The Gosling character, our other dreamer in the story, embodies another challenge facing the musical. He wants to make the music he plays matter again, which sounds pretty tough considering he plays jazz. The songs populating the classic MGM musical happened to be written by the top songwriters of their day. Irving Berlin, Cole Porter, and Harold Arlen, to name a few, often composed their biggest hits specifically for a show. The popularity of these show tunes began to diverge sharply from the listening tastes of audiences with the arrivals of rhythm & blues, rock ‘n’ roll, pop, hip hop, etc., and composers writing for musicals would be playing catch-up ever since. (Even the Hamilton phenomenon, its rap much closer to Biggie than Desiigner, is a few generations of MCs behind.) The genre would eventually fade into the background noise of a piano bar underneath a highway, the kind of joint where Gosling’s La La Land character plies his talents before he gets fired for daring to play one of his own compositions. That composition becomes the movie’s theme, and the entire score, written by Justin Hurwitz, is an extension of the character’s work: jazz-inflected, romantic, and steeped in nostalgia—thereby limiting the film’s ambition to fully update the musical for our times.


In the wake of the movie musical’s decline, music videos—and the occasional television program (La La Land’s choreographer hails from “Dancing with the Stars”)—presented the most prominent canvas in media for pairing music with some sort of visual expression. The form peaked with Michael Jackson, who, with his unmatched dancing ability, filled the shoes of Fred Astaire, even paying direct tribute to him in his “Smooth Criminal” video, a remake (like much of La La Land) of a scene in Astaire’s The Bandwagon. You can see glimpses of narrative in these videos, sometimes flashes of character. But the evolution of the music video led it further away from the tenets of the musical and instead towards the field of experimental film. Here, the images offer counterpoint to the lyrics, working to encourage multiple readings rather than serve the irreducible deadweight of a story. Released earlier this year, Beyoncé’s Lemonade visual album is a telling example. A linear narrative is present in her collection of songs. There’s story development, rising action, a resolution—the makings of a musical are in place, in other words, with pop music’s biggest force at the wheel. But the visual album turned out to be a gallery piece: music videos stitched together by passages of breathy voiceover on top of floating images of nature and distended shadows. Easier to book at Anthology Film Archives than Arclight. One might take this as a rejection of narrative—that the music video hadn’t just been disassociating itself from story all this time, but liberating itself from it.

Truth be told, the musical has always wriggled under the constraints of telling a story. Its musical numbers are its raison d’etre, the dialogue scenes mere filler. While filmmakers could really find any excuse to interrupt the action with a song, the convention is that the story would have to necessitate a musical number—that the moment could no longer be expressed in prosaic dialogue and the scene would be lifted into transcendence with the summoning of a distant melody. La La Land, ever the traditionalist, sticks to this idea. The musicals it honors, however, operated under a distinct governing force: their characters existed in a world without sex. They might have made oblique reference to it, but it was all off-screen, sex just a rumor, thanks to the Hays Code and the presiding mores it reflected. In perhaps cinema’s most ecstatic moment, Gene Kelly kisses his sweetheart goodnight on her doorstep. And instead of being invited in, he heads home in the downpour, walking down the lane, with a happy refrain, etc. Musical numbers at rest, waiting to be sprung at any moment, incubate a certain coiled energy. The burst into song and dance is predicated on a kind of emotional suppression, an inner reserve of deep feeling and—as numbers are commonly understood as a surrogate for love scenes—sexual longing. (This might speak to how the musical, demoted to subculture, found second life within the gay community.) If the classic musicals were set in a prelapsarian world, the characters innocent of original sin, then the basic gravitational law of this world would be upended when the characters were allowed to partake of the forbidden fruit. The sexual revolution—paralleled onscreen by the dissolution of the Hays Code and, of course, Method Acting (premised on the surfacing of latent desires, embodied by the raw sex of Brando)—offered a readily available outlet for pent up romantic feeling, slackening the tightly wound spring ticking inside every musical number.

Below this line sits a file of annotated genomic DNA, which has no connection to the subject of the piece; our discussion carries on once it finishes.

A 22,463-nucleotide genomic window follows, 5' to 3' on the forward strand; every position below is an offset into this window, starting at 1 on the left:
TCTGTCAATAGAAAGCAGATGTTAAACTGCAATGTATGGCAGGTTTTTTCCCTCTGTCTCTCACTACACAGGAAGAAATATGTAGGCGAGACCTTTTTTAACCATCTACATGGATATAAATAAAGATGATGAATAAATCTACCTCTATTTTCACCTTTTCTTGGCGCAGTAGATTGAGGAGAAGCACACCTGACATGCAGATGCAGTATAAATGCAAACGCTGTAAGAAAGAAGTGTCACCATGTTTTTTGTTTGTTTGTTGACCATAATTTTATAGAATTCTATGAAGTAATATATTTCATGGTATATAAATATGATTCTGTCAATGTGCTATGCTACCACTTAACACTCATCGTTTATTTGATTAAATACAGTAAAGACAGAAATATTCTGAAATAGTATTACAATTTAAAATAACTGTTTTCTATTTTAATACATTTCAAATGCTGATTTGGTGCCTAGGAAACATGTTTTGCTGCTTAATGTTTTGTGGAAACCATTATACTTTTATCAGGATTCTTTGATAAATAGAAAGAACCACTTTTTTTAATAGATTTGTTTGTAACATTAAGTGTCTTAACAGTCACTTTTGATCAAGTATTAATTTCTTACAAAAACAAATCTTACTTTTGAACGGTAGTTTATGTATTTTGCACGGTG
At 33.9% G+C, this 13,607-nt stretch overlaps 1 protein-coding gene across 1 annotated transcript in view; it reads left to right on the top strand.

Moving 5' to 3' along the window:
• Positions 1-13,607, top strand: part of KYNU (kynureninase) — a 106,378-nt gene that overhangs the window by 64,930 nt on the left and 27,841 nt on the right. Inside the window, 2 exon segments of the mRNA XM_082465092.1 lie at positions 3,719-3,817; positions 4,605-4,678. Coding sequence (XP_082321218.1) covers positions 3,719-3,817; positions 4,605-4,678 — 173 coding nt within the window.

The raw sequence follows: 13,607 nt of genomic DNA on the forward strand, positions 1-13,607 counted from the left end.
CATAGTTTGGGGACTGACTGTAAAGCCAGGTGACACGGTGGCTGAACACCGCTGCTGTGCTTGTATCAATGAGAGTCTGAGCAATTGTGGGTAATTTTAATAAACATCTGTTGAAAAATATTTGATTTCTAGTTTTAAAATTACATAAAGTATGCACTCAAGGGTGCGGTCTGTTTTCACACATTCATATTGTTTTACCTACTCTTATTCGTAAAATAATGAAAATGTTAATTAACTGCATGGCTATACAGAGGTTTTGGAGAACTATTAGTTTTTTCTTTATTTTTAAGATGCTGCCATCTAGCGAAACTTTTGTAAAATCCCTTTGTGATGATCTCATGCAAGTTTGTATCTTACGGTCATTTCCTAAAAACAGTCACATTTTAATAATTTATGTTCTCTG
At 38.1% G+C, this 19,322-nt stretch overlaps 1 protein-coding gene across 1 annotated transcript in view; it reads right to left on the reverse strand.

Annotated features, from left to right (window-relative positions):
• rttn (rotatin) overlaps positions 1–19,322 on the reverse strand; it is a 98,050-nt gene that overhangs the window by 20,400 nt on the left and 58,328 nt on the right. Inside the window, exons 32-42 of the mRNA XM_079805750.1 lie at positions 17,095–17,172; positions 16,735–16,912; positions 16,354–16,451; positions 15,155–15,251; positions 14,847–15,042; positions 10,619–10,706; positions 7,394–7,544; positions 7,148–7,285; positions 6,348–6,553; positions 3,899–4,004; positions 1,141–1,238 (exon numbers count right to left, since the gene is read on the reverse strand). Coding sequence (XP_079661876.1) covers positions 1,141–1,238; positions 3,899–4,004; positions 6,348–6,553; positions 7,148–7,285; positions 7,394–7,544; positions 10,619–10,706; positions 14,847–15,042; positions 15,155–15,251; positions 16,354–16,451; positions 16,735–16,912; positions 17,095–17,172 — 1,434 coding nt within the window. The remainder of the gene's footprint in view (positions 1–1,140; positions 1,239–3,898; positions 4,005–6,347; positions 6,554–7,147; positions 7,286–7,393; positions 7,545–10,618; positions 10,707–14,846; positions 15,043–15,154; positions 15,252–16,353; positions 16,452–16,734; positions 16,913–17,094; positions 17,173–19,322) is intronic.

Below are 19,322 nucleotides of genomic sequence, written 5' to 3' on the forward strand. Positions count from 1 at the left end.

As La La Land is a modern tale, our couple inevitably become lovers, and unsurprisingly, the film starts to lose its magic after this turn. It idles as a relationship drama, absent any occasion for a song. In an attempt to rekindle the romance, Sebastian surprises Mia with a candlelit dinner, the curtains of his apartment absorbing the neon green radiating from the street. They bicker about the stuff of relationship work—scheduling demands, flagging promises—but what they’re really fighting about is reality. The green curtains, of course, are an unmistakable nod to Vertigo, in the famous scene where Jimmy Stewart beholds the fully realized transformation of a woman into the object of his obsession. Love, Chazelle suggests, is an unrealistic projection of someone else’s fantasy. The lovers part, which nicely sets up the finale (lifted straight from An American In Paris): an extended ballet visualizing a hypothetical sequence of things turning out differently—more happily. Here, the film steps into its dancing shoes and becomes full-fledged fantasy: this is Chazelle himself breaking out into song. The sequence is dazzling, joyous, but also full of ache and yearning as it rehabilitates the reality it echoes at every turn. This yearning, the secret heart of every musical, is what returns the film back to life. It’s clear that the couple are meant to be together, that the love between them is not unrequited—only unconsummated. Because that’s where the musical lives.

When the film awakens from the dream, our couple exchange a look. She’s moved on. He has, too. And the world between them, alas, has changed. The movie musical. It was fun while it lasted.